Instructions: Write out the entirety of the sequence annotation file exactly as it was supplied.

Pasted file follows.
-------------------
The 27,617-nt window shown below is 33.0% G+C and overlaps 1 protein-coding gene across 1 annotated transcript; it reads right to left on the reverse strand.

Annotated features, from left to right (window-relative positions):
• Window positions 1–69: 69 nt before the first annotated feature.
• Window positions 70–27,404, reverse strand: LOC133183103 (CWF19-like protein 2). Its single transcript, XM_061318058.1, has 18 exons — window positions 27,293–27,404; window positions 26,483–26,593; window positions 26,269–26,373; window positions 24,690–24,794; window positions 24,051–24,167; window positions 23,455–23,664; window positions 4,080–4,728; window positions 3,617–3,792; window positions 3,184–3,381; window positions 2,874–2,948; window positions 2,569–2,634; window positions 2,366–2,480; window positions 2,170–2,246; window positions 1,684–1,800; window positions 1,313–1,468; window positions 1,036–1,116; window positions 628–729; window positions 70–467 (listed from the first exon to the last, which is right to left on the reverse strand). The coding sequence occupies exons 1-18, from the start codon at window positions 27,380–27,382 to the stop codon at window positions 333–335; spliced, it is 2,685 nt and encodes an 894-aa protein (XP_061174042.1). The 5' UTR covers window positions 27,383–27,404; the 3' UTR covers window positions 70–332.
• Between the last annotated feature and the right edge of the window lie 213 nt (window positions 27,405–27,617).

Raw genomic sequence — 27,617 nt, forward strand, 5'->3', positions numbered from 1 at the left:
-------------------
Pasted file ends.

The 27,617-nt window shown below is 33.0% G+C and overlaps 1 protein-coding gene across 1 annotated transcript; it reads right to left on the reverse strand.

Annotated features, from left to right (window-relative positions):
• Window positions 1–69: 69 nt before the first annotated feature.
• Window positions 70–27,404, reverse strand: LOC133183103 (CWF19-like protein 2). Its single transcript, XM_061318058.1, has 18 exons — window positions 27,293–27,404; window positions 26,483–26,593; window positions 26,269–26,373; window positions 24,690–24,794; window positions 24,051–24,167; window positions 23,455–23,664; window positions 4,080–4,728; window positions 3,617–3,792; window positions 3,184–3,381; window positions 2,874–2,948; window positions 2,569–2,634; window positions 2,366–2,480; window positions 2,170–2,246; window positions 1,684–1,800; window positions 1,313–1,468; window positions 1,036–1,116; window positions 628–729; window positions 70–467 (listed from the first exon to the last, which is right to left on the reverse strand). The coding sequence occupies exons 1-18, from the start codon at window positions 27,380–27,382 to the stop codon at window positions 333–335; spliced, it is 2,685 nt and encodes an 894-aa protein (XP_061174042.1). The 5' UTR covers window positions 27,383–27,404; the 3' UTR covers window positions 70–332.
• Between the last annotated feature and the right edge of the window lie 213 nt (window positions 27,405–27,617).

Raw genomic sequence — 27,617 nt, forward strand, 5'->3', positions numbered from 1 at the left: